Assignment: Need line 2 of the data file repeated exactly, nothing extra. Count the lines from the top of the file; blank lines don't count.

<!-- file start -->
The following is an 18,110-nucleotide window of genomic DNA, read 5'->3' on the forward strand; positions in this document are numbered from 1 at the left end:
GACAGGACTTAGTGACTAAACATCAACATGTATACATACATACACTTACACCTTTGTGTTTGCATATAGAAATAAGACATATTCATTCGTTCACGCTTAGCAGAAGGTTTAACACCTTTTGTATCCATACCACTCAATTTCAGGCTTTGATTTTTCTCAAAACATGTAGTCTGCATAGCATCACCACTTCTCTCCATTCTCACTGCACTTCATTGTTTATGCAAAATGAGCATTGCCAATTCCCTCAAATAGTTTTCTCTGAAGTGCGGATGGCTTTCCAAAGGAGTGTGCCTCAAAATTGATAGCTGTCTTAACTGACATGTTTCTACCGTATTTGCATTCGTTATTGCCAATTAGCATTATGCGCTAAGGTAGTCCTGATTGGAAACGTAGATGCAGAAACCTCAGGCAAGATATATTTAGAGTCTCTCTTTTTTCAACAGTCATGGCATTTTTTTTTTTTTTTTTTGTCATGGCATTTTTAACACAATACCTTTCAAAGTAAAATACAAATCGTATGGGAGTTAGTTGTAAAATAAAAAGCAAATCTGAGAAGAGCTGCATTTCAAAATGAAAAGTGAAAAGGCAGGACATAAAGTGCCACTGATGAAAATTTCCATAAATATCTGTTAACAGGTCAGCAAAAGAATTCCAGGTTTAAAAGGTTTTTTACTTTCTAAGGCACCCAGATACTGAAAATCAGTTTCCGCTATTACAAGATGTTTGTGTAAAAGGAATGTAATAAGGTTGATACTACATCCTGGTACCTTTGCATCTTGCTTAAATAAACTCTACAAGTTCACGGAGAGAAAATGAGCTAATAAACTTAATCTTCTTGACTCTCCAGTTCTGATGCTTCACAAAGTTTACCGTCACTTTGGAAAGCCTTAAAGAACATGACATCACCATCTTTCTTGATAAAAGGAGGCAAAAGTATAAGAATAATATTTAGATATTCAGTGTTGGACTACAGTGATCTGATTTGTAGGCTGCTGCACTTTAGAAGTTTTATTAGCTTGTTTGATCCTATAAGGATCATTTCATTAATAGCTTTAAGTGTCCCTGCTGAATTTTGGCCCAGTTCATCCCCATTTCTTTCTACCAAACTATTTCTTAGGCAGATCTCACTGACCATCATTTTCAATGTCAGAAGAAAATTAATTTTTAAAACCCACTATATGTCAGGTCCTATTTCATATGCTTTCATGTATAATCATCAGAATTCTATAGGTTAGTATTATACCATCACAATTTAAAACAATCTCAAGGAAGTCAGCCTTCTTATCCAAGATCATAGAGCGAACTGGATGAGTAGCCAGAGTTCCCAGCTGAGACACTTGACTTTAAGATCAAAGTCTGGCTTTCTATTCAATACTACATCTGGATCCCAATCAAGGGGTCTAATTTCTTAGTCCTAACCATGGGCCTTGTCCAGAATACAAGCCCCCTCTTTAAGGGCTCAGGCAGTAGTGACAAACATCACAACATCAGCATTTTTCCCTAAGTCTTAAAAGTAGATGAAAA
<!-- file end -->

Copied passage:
GACAGGACTTAGTGACTAAACATCAACATGTATACATACATACACTTACACCTTTGTGTTTGCATATAGAAATAAGACATATTCATTCGTTCACGCTTAGCAGAAGGTTTAACACCTTTTGTATCCATACCACTCAATTTCAGGCTTTGATTTTTCTCAAAACATGTAGTCTGCATAGCATCACCACTTCTCTCCATTCTCACTGCACTTCATTGTTTATGCAAAATGAGCATTGCCAATTCCCTCAAATAGTTTTCTCTGAAGTGCGGATGGCTTTCCAAAGGAGTGTGCCTCAAAATTGATAGCTGTCTTAACTGACATGTTTCTACCGTATTTGCATTCGTTATTGCCAATTAGCATTATGCGCTAAGGTAGTCCTGATTGGAAACGTAGATGCAGAAACCTCAGGCAAGATATATTTAGAGTCTCTCTTTTTTCAACAGTCATGGCATTTTTTTTTTTTTTTTTTGTCATGGCATTTTTAACACAATACCTTTCAAAGTAAAATACAAATCGTATGGGAGTTAGTTGTAAAATAAAAAGCAAATCTGAGAAGAGCTGCATTTCAAAATGAAAAGTGAAAAGGCAGGACATAAAGTGCCACTGATGAAAATTTCCATAAATATCTGTTAACAGGTCAGCAAAAGAATTCCAGGTTTAAAAGGTTTTTTACTTTCTAAGGCACCCAGATACTGAAAATCAGTTTCCGCTATTACAAGATGTTTGTGTAAAAGGAATGTAATAAGGTTGATACTACATCCTGGTACCTTTGCATCTTGCTTAAATAAACTCTACAAGTTCACGGAGAGAAAATGAGCTAATAAACTTAATCTTCTTGACTCTCCAGTTCTGATGCTTCACAAAGTTTACCGTCACTTTGGAAAGCCTTAAAGAACATGACATCACCATCTTTCTTGATAAAAGGAGGCAAAAGTATAAGAATAATATTTAGATATTCAGTGTTGGACTACAGTGATCTGATTTGTAGGCTGCTGCACTTTAGAAGTTTTATTAGCTTGTTTGATCCTATAAGGATCATTTCATTAATAGCTTTAAGTGTCCCTGCTGAATTTTGGCCCAGTTCATCCCCATTTCTTTCTACCAAACTATTTCTTAGGCAGATCTCACTGACCATCATTTTCAATGTCAGAAGAAAATTAATTTTTAAAACCCACTATATGTCAGGTCCTATTTCATATGCTTTCATGTATAATCATCAGAATTCTATAGGTTAGTATTATACCATCACAATTTAAAACAATCTCAAGGAAGTCAGCCTTCTTATCCAAGATCATAGAGCGAACTGGATGAGTAGCCAGAGTTCCCAGCTGAGACACTTGACTTTAAGATCAAAGTCTGGCTTTCTATTCAATACTACATCTGGATCCCAATCAAGGGGTCTAATTTCTTAGTCCTAACCATGGGCCTTGTCCAGAATACAAGCCCCCTCTTTAAGGGCTCAGGCAGTAGTGACAAACATCACAACATCAGCATTTTTCCCTAAGTCTTAAAAGTAGATGAAAA